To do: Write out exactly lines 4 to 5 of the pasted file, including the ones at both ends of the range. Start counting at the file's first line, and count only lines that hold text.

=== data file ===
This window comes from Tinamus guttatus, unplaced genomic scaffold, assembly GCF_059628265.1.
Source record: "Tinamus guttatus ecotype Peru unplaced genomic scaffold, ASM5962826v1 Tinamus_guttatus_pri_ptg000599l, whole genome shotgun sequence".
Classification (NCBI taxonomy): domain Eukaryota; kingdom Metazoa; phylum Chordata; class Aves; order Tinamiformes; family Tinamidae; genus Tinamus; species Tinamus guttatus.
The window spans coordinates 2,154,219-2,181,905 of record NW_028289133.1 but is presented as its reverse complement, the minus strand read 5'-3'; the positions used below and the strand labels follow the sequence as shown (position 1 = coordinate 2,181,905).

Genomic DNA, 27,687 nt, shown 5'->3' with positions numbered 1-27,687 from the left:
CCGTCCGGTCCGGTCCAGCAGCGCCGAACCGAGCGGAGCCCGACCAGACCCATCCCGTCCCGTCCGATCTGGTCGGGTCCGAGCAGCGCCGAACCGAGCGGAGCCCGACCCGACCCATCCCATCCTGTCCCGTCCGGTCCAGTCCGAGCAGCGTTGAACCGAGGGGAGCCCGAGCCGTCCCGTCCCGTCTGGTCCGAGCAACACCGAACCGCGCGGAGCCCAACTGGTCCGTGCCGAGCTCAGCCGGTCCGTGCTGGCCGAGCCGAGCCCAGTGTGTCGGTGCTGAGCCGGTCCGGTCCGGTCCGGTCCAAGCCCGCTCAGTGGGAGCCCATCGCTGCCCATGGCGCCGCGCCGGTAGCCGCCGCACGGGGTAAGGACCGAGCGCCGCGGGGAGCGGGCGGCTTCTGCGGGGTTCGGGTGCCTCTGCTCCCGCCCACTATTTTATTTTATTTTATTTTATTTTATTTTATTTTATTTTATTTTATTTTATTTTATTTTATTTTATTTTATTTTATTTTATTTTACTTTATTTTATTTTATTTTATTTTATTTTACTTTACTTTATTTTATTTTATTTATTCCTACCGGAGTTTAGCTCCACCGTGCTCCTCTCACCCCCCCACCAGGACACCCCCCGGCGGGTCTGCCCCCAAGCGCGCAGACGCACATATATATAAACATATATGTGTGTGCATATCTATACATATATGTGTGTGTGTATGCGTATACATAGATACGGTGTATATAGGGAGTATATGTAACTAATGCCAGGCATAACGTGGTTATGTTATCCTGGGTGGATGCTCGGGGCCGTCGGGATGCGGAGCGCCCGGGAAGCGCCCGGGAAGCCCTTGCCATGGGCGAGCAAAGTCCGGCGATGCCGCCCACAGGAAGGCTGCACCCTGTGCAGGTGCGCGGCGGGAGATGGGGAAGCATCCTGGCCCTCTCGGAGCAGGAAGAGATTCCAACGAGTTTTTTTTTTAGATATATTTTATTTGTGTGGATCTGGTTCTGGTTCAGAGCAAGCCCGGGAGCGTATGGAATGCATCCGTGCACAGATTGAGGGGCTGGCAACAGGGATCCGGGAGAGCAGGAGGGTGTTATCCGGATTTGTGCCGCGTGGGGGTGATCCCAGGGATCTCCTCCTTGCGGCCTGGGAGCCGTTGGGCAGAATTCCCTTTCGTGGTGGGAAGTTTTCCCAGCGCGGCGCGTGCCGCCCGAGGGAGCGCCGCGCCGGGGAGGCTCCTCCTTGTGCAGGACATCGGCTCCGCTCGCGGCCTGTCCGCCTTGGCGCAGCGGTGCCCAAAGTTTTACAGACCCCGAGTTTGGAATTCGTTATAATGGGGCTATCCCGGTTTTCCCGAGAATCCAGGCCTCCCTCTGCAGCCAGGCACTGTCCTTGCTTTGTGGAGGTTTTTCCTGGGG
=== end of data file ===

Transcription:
The window spans coordinates 2,154,219-2,181,905 of record NW_028289133.1 but is presented as its reverse complement, the minus strand read 5'-3'; the positions used below and the strand labels follow the sequence as shown (position 1 = coordinate 2,181,905).

Genomic DNA, 27,687 nt, shown 5'->3' with positions numbered 1-27,687 from the left: